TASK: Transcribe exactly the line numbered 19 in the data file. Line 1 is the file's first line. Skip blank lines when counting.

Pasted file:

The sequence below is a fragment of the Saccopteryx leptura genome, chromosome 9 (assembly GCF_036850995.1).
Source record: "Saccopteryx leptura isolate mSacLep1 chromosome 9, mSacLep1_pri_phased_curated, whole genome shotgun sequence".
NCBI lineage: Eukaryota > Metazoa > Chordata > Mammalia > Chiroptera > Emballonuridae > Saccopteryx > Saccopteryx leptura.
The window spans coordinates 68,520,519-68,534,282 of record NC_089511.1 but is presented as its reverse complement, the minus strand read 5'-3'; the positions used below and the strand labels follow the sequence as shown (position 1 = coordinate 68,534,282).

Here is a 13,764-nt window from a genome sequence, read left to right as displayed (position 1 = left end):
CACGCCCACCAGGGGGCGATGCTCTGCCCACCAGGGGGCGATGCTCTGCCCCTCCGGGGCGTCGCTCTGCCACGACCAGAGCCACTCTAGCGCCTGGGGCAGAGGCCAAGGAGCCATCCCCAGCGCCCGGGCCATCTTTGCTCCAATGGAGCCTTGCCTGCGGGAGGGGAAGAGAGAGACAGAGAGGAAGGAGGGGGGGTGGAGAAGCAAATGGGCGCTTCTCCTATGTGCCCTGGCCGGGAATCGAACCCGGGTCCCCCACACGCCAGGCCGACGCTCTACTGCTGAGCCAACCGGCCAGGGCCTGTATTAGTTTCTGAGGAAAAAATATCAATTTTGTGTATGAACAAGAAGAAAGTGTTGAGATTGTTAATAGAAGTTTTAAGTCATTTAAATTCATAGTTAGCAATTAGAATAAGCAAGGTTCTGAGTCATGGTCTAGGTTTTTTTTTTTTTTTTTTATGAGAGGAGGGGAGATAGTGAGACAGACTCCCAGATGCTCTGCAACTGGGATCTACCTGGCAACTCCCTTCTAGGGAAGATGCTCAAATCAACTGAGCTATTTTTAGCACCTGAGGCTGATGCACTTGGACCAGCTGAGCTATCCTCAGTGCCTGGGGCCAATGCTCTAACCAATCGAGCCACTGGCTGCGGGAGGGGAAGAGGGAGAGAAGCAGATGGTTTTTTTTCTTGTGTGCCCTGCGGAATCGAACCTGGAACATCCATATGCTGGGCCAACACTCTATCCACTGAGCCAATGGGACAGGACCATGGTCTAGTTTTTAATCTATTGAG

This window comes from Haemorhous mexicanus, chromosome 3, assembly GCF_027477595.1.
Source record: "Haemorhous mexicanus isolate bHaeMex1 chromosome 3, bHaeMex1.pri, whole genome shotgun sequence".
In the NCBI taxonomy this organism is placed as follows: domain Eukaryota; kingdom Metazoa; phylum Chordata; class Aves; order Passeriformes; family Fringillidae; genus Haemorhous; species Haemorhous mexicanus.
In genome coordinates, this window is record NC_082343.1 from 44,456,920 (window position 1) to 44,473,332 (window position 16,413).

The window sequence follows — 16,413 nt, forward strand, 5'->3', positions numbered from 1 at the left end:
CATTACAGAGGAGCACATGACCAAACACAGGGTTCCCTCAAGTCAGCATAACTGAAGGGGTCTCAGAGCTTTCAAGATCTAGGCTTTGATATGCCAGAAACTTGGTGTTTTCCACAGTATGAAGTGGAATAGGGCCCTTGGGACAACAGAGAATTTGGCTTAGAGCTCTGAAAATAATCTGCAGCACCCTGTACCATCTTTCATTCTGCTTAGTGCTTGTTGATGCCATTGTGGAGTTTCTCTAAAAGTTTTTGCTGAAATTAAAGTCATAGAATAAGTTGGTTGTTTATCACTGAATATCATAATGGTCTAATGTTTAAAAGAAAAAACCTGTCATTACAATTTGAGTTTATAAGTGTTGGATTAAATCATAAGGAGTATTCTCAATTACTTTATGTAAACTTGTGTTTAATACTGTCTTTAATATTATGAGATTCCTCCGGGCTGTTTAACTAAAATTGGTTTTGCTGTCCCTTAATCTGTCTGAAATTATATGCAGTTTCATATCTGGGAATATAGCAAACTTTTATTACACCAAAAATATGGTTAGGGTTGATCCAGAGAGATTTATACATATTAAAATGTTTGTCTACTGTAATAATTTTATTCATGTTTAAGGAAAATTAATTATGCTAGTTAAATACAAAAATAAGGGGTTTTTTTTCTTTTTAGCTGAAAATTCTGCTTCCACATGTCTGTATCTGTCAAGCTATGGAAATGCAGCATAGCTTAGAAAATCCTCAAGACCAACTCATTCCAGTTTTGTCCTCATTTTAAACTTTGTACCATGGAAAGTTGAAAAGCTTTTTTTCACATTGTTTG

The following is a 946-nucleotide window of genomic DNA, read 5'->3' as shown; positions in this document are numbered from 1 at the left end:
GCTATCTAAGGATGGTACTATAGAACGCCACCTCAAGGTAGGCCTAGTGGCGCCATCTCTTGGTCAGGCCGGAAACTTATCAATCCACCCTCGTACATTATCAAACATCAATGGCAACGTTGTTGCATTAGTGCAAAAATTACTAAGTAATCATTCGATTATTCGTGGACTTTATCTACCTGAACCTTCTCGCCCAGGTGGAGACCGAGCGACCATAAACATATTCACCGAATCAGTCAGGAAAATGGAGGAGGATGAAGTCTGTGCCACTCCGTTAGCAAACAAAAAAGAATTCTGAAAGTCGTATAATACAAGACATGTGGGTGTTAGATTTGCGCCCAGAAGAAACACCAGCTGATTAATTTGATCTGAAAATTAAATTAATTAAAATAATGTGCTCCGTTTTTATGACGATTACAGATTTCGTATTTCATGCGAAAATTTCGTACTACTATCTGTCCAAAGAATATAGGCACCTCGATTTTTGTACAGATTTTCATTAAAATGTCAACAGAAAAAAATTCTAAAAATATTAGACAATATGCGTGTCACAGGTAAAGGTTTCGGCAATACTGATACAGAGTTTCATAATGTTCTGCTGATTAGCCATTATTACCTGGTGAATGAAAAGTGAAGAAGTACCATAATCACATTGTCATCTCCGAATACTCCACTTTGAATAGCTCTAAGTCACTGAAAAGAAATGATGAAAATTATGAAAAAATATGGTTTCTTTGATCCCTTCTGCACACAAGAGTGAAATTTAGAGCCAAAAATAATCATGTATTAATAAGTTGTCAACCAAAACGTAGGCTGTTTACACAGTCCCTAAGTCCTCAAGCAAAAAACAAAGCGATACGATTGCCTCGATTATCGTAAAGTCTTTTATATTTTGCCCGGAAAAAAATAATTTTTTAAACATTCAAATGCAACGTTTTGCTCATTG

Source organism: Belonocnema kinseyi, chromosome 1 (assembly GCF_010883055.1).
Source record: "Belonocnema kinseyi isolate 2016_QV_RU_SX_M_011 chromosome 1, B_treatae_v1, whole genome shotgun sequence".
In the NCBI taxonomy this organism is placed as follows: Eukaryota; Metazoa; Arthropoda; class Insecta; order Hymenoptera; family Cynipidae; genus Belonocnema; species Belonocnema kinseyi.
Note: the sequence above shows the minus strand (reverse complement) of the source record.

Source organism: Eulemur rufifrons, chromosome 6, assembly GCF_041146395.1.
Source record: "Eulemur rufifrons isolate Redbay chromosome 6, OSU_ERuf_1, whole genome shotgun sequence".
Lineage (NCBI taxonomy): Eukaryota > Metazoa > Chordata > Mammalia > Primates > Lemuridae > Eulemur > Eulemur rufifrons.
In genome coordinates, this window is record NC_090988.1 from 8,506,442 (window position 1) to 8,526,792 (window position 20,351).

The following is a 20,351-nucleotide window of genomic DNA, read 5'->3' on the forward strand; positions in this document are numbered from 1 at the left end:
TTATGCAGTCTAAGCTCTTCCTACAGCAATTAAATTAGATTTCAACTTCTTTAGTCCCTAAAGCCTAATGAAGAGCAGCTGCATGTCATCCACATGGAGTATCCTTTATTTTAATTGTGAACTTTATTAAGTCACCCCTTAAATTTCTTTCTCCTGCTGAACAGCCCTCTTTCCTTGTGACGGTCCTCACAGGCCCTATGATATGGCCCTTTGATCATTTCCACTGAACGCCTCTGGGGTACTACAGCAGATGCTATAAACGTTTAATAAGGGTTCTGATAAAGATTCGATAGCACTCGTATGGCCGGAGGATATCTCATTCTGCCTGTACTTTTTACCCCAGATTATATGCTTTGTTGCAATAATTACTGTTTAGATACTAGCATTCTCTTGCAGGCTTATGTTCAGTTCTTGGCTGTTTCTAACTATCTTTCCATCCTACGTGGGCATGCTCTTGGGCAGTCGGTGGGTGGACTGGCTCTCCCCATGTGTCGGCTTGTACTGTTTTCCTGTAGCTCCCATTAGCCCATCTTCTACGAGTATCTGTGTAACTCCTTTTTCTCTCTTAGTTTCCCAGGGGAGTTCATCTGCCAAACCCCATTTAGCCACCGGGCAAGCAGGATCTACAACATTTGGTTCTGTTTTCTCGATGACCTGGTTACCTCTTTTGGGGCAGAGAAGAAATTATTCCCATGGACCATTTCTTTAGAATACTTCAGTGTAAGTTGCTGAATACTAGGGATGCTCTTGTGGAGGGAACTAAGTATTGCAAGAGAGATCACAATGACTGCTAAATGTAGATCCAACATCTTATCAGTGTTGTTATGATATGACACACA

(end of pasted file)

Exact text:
Source organism: Eulemur rufifrons, chromosome 6, assembly GCF_041146395.1.